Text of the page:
(This book may be directly ordered from the Black Threads site, so there's no excuse).
Back in December, I accepted a children's book to review, the second book written by Kyra E. Hicks, a nationally known and respected quilter, lecturer, and the author of a most resourceful site, Black Threads. When the book arrived, my curiosity was stoked. It was a true, but little-known story I thought would be great to review during Black History Month.
Martha Ann's Quilt for Queen Victoria (Brown Books Publishing Group, $16.95) tells the story of Martha Ann, a former slave who, made a quilt as a gift to Queen Victoria, out of gratitude for the protection of the people in her new home-land of Liberia, against their kidnapping and sale into slavery. She saved her money for 50 years, to make the voyage to England to present it.
As a storyteller's book, it's fabulous. Enhanced with illustrations, realistically portrayed by Lee Edward Fodi, It's the kind of book you'd want to read-aloud to your young children crumpled around you on the bed, or, during the children's story hour at the library.
Older, and more worldly kids reading on their own, may find the narrative less interesting. It reads a bit flat, but remember––picture books do not need the amount of adjectives necessary, to form the sharper mental images for greater engagement. Additionally, Martha Ann goes from childhood to elderly woman in only thirty-six pages, so there are some pretty big gaps––which will raise as many questions as it answers. Don't fret. These are questions that have answers, for the most part. Do the research with your kids, since you probably never heard of Martha Ann, either. Besides, discovery is fun.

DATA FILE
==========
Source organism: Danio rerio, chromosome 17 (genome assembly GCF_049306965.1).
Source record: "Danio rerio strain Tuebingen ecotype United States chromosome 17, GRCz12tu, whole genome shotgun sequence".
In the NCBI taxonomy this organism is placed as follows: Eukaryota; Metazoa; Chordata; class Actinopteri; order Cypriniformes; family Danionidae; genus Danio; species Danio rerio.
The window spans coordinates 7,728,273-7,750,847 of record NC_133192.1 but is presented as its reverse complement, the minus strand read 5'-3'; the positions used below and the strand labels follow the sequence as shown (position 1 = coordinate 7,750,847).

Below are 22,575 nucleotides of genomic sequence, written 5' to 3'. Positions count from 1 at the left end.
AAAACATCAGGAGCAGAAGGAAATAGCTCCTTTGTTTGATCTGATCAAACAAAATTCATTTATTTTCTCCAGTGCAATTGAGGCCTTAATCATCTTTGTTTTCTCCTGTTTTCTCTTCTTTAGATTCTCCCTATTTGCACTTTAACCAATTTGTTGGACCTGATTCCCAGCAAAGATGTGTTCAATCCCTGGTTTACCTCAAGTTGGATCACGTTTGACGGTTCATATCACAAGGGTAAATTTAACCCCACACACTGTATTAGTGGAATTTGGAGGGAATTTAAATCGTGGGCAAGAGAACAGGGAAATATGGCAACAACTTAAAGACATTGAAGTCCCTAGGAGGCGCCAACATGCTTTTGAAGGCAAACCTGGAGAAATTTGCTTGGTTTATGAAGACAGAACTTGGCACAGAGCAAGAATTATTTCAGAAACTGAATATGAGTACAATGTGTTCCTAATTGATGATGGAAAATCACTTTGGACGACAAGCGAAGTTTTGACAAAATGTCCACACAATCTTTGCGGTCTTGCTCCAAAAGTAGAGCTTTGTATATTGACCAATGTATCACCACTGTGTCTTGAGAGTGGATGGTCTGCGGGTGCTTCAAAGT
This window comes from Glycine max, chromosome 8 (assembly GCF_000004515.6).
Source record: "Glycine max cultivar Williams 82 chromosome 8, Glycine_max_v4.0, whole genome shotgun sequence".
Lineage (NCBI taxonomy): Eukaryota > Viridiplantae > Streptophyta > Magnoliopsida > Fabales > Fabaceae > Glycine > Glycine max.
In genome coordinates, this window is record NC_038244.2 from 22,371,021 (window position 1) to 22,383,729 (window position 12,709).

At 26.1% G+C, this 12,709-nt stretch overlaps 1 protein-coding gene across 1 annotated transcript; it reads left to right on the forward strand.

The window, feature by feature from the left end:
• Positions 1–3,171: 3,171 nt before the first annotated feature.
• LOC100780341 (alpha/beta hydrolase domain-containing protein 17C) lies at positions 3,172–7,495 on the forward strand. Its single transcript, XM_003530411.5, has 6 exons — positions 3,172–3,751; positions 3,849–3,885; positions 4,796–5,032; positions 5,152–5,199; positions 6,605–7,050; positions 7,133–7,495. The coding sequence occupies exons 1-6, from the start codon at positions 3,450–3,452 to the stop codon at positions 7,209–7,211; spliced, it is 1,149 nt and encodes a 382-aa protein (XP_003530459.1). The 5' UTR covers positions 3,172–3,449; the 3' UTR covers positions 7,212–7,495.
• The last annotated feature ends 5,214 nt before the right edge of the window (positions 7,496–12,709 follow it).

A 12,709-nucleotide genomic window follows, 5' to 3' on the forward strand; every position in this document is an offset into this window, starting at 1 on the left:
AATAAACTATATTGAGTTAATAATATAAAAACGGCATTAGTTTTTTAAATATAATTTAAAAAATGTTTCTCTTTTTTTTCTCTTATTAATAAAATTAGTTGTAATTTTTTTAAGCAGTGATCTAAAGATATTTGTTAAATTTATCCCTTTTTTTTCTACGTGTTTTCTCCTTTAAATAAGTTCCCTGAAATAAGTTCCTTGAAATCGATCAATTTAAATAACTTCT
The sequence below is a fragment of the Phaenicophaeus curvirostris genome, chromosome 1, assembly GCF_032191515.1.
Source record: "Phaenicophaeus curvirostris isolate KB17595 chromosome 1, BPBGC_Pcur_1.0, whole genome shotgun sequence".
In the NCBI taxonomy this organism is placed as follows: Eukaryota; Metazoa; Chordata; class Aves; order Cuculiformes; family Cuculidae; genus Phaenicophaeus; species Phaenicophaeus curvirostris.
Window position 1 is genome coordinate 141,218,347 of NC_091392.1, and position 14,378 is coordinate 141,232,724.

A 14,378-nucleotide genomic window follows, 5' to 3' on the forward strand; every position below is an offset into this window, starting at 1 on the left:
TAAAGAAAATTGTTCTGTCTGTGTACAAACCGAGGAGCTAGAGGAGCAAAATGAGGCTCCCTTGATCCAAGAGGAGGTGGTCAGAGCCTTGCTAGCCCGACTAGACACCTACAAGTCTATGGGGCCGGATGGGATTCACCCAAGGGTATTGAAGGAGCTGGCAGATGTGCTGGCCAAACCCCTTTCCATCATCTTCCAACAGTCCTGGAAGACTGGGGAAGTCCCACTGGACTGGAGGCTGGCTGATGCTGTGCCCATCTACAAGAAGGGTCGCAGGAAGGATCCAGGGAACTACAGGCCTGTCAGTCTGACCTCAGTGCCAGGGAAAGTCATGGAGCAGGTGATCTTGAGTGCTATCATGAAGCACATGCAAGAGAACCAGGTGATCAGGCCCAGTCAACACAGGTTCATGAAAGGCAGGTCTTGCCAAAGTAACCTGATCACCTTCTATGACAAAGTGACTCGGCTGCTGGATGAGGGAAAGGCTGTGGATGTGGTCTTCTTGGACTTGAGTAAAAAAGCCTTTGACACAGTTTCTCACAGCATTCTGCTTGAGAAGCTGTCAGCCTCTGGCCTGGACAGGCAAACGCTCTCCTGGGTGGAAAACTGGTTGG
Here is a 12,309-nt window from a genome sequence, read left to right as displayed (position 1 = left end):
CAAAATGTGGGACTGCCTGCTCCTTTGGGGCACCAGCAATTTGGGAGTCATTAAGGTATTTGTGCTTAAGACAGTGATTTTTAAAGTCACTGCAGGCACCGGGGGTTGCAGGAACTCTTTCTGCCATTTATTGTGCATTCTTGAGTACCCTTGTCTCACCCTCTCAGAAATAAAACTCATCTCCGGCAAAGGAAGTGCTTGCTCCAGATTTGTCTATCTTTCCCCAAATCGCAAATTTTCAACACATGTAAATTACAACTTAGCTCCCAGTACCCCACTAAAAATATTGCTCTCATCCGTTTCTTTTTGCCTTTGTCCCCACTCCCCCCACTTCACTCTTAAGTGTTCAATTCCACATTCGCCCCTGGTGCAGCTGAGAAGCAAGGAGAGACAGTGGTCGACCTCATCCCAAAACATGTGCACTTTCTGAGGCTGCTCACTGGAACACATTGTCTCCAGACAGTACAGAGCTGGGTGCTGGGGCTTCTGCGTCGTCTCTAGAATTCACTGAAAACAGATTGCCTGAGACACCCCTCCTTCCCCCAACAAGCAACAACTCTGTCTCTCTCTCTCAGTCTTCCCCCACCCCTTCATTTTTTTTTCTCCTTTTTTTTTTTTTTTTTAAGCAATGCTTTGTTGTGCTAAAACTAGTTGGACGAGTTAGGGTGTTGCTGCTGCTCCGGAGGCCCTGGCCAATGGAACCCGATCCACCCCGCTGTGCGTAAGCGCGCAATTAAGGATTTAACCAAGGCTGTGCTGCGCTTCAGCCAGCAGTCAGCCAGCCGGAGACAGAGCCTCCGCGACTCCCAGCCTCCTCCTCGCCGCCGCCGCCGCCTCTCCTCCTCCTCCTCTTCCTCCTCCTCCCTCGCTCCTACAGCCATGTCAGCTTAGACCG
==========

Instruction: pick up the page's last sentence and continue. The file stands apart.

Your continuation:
The events that precede the gaps, may seem more exciting to kids, than the heroine saving money. For instance, during a time after Martha Ann's family re-settles in Liberia, the majority of them, with the exception of her older and younger brother, are wiped out by "African Fever" (Wow! What's African Fever?). But then, she grows up and gets married (what happened between then?). In another episode, the mission where she and her husband resides, are attacked by 300 tribesmen, led by their chief, Gotorah (Gee! Why don't they like each other. Isn't everybody the same?). All the while, she is still saving money, towards her visit (yeah).
Do you see what I mean?
Kyra Hick's book fulfills its purpose of bringing to life a true story of persistence and keeping a dream alive. It will be energizing to young children––of all races––still filled with wonder about what must have been a huge undertaking (when I was six, I thought ten years was a long time, and five dollars big money). Other kids, may find the spaces between the gaps more interesting. A young friend of mine, about nine, read the book. While she enjoyed the story (it was different), it was hard for her to understand saving money for fifty years ("what did Martha Ann do for work? My mom gets paid every week"). Ah, kids today.
She was more curious, about the country in which Martha Ann's family re-settled (the British Navy patrol boats, the fighting, and Queen Victoria). Cool! The history of Liberia and its subsequent drama, is a subject of major interest for me, and is not often covered in Black History Month classroom teaching; which is shameful as it contains some very relevant info for kids today. My friend was shocked to find out that Ellen Johnson-Sirleaf is that country's president, and the first female elected head of state on the continent. It was more shocking to find out that the sister made it, despite being beaten and jailed (the odds).
"Do you think it could happen here? A black woman president?"
"Why not?" you could do it. And it may be easier for you, too."
Now that's relevant. Thanks, Kyra.